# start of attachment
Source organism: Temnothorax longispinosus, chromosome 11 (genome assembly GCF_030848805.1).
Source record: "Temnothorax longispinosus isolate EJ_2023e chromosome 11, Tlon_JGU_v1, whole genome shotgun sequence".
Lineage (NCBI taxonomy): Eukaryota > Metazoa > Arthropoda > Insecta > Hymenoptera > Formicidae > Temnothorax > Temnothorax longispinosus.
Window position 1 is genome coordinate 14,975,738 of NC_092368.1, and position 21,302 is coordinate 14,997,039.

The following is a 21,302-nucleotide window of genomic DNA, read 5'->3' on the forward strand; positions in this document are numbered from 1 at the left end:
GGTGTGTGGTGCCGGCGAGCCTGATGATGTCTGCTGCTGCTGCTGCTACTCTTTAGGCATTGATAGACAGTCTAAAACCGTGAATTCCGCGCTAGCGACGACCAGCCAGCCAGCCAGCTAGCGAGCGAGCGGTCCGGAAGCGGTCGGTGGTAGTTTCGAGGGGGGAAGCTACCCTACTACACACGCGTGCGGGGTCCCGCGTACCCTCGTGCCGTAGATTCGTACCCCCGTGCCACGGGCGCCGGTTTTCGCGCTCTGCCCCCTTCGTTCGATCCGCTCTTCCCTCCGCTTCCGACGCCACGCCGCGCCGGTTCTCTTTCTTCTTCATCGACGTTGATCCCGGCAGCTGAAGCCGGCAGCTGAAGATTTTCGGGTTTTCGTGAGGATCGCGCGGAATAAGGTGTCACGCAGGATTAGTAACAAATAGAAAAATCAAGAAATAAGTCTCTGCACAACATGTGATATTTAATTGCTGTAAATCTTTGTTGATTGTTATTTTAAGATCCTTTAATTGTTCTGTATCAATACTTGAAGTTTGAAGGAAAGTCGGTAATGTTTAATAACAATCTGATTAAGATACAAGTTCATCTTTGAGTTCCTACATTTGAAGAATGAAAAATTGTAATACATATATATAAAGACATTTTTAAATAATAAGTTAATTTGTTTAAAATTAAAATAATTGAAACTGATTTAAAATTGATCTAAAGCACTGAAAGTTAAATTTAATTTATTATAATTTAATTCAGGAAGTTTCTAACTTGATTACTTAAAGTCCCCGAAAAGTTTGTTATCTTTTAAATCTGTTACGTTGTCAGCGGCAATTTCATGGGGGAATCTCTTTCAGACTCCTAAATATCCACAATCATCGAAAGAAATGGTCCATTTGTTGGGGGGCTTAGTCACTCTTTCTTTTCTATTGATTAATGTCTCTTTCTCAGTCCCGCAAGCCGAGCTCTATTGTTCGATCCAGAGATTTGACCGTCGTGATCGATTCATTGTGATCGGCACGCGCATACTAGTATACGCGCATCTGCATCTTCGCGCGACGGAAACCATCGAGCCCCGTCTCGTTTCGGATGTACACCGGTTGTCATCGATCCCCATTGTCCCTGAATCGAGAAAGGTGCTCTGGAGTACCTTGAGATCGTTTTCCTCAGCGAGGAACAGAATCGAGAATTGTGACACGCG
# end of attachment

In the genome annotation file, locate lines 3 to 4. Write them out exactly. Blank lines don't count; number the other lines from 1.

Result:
Lineage (NCBI taxonomy): Eukaryota > Metazoa > Arthropoda > Insecta > Hymenoptera > Formicidae > Temnothorax > Temnothorax longispinosus.
Window position 1 is genome coordinate 14,975,738 of NC_092368.1, and position 21,302 is coordinate 14,997,039.